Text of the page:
I think you will have more luck once you are childcare and first aid qualified, but I would also consider getting a year or two in a nursery environment before nannying I think. Unless you have extensive placements with your course that are willing to provide childcare references - in which case you might get lucky.

Are you doing some volunteering in the interim? Anything with kids would be great, but it would be a useful string to your bow if you could get some experience with kids with additional needs. Things like that will make you stand out as someone who is taking their career seriously.

Good luck!

ChalkHearts Tue 05-Apr-16 06:13:47

Make sure your CV is perfect. Ie no spelling, punctuation or grammar errors. That will make you stand out against people who are applying to jobs via gumtree.

Wtite an appropriate but chatty cover letter with your CV. Let them get a feel for you before they even read your CV.

Search on gumtree and make yourself a profile on

If you get an interview dress appropriate, shake their hand, make eye contact - but most importantly play with the child.

ChalkHearts Tue 05-Apr-16 06:15:21

Sorry, I meant

hibbleddible Tue 05-Apr-16 06:38:09

If you have limited experience it is probably worth working in a nursery to build up experience. You can also use the time to complete your qualifications. You will then be in a much better position to apply for jobs later.

Yerazig Tue 05-Apr-16 06:52:18

When I first started in childcare I worked 3 years in nurserys and now have been nannying for the past 8years. My first nanny job was an after school nannyjob. I would personally gain a few years in a nursery to build up some experience. Then I usually suggest look at after school nannying. Most families struggle to find an after school nanny as most nannies don't want to work just a few hours a day. So most parents as long as you can sit and do some homework play a little and warm up some dinner, are usually not as particular with employing a qualified/experienced nanny as someone who's looking for a nanny to look after their child10+hrs a day.

Cindy34 Tue 05-Apr-16 07:05:04

Why a city? Be flexible on location. Some places may be an hour or so train ride from a city.

What can you do now to get some experience, be that evening babysitting, helping at a youth group, helping at a creche, part time work at a nursery/pre-school.

You are doing training now, does that course include practical placements? Get references from those placements.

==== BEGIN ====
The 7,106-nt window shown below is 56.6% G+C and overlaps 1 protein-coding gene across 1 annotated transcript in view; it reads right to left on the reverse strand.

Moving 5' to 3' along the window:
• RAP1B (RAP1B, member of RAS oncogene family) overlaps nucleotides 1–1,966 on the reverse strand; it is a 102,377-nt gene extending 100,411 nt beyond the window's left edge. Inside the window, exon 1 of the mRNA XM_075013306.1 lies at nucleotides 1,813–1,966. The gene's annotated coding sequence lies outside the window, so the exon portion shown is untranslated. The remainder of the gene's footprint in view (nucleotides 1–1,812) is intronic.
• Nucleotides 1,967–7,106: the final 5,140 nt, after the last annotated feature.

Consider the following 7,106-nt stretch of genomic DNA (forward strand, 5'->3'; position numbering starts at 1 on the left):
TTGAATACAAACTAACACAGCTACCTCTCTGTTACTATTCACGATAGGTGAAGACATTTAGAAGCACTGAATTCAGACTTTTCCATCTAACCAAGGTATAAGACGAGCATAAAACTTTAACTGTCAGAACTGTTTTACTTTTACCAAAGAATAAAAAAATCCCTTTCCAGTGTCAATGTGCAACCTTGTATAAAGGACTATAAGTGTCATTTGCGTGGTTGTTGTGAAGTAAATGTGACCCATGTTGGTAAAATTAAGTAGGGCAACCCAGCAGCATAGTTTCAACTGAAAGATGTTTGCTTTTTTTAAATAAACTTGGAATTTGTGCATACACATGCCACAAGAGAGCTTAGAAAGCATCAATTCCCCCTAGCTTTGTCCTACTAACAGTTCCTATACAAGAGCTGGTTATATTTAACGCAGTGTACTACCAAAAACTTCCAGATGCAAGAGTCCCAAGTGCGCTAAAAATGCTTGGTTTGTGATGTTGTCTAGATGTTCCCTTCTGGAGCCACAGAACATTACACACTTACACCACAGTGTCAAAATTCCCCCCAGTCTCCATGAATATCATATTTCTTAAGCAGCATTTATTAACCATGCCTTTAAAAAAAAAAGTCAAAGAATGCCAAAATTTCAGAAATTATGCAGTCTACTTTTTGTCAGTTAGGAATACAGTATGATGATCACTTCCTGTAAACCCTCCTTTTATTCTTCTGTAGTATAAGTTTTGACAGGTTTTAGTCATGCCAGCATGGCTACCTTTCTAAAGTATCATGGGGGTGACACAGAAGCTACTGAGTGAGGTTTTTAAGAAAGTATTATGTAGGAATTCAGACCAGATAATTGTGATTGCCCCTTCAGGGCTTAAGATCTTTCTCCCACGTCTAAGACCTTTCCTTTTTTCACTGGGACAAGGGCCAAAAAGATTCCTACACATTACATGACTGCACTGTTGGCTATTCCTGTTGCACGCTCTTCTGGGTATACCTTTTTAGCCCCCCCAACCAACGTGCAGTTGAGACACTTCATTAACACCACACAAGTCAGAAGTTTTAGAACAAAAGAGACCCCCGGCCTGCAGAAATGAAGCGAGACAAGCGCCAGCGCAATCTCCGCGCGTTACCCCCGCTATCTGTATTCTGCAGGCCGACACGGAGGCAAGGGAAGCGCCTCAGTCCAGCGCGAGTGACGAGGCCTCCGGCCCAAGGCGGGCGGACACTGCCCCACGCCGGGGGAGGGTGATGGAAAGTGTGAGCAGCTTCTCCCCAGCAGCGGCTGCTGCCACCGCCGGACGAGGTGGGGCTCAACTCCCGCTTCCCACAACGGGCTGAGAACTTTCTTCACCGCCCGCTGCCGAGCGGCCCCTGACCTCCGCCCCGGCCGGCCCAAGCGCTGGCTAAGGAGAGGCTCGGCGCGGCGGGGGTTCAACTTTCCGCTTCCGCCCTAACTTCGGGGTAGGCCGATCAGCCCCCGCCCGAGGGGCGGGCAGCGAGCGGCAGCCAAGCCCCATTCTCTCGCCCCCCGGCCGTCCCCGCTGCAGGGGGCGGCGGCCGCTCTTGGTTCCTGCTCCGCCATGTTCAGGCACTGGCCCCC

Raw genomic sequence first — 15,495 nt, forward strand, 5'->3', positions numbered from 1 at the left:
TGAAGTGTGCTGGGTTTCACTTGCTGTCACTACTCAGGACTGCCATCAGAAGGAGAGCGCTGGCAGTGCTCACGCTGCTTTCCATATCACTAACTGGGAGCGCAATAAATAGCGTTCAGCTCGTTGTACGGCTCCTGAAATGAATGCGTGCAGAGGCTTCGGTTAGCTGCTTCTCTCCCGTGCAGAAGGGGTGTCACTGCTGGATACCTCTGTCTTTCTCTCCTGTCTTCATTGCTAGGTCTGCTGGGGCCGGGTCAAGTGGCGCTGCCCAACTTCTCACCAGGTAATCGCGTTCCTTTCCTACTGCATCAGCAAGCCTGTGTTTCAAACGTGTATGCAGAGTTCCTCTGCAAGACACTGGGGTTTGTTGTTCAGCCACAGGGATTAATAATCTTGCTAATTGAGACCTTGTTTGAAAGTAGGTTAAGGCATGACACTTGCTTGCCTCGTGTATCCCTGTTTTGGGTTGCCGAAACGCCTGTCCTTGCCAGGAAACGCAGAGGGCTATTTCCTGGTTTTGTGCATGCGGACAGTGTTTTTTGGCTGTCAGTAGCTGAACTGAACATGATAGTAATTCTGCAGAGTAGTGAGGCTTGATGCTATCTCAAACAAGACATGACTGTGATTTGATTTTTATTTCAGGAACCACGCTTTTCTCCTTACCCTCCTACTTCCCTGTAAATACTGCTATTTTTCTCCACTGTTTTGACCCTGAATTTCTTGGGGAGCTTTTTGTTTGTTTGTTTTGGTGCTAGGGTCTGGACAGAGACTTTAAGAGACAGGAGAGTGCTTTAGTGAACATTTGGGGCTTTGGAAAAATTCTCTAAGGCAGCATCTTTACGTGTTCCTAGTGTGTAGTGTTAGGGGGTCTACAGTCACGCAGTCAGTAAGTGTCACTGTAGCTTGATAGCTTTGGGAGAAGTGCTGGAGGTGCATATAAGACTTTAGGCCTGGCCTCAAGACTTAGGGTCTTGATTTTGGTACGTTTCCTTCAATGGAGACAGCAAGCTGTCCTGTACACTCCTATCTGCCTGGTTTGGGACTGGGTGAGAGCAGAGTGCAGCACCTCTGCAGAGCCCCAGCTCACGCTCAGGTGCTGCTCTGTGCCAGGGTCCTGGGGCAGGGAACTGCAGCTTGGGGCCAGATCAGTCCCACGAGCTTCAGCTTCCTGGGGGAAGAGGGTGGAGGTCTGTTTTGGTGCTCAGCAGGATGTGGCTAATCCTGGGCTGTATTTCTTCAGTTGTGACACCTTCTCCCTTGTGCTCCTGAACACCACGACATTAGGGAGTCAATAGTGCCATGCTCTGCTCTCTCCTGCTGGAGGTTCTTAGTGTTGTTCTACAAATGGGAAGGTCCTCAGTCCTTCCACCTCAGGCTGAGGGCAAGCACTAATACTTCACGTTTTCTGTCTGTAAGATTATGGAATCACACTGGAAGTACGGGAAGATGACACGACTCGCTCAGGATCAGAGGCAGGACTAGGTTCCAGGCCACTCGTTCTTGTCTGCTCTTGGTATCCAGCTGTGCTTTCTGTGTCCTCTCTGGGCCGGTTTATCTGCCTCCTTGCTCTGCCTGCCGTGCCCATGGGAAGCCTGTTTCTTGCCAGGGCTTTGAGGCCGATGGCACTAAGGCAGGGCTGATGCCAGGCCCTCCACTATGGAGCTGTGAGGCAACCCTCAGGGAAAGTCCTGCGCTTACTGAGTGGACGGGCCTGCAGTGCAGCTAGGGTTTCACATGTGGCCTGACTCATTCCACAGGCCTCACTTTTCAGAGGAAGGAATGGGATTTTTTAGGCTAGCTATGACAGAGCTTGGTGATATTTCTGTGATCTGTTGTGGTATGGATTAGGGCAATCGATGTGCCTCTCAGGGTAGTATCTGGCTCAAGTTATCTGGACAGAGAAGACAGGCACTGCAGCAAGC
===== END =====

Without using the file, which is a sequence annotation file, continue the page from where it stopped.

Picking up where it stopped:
It is a very tough market at the moment, be as flexible as possible.

Cindy34 Tue 05-Apr-16 07:17:12

Not driving will seriously restrict the jobs for which you can apply.

Group care does not pay that well and would be live-out, so you would need somewhere to live but not driving would be less of an issue though you would need to be able to get to/from work.

JennyOnAPlate Tue 05-Apr-16 07:18:04

I'm sorry about your family situation op, that sounds really tough thanks

To be completely honest your age wouldn't bother me, but I wouldn't hire a nanny who wasn't fully qualified and didn't have a first aid certificate.

Are there any nurseries/playgroups locally recruiting? Or schools recruiting for holiday clubs/after school club?

Undercooked Tue 05-Apr-16 07:24:16

Au pair world has English nannies looking for English jobs. To be honest it might be more cost effective in London. As a live out inexperienced nanny you might get £8-9 an hour then pay extortionate London rent, council tax, utilities, transport, food etc. As an au pair you would get all those expenses paid and about £95 in your pocket plus lots of spare time to offer a few paid hours to other families to boost your finances and experience.

SquirmOfEels Tue 05-Apr-16 08:08:52

Not driving would be OK in London, and perhaps OK in other cities.

You do need a first aid qualification, and working in a nursery for a while is likely to help build your experience.

It is hard, starting out in many fields, when prospective employers are looking for either experience or qualifications and ideally both when you have neither. But it is a case of getting the first job or jobs and then it will all work.

Another thing to try is being a summer holiday nanny (for slightly older children).

Karoleann Tue 05-Apr-16 09:00:40

An au pair position like this might work: . Its sole care, so you'll get the experience you need, she only wants a 6 month commitment, so you'll be able to move on quickly and you have another couple of days off in the week where you could find other work?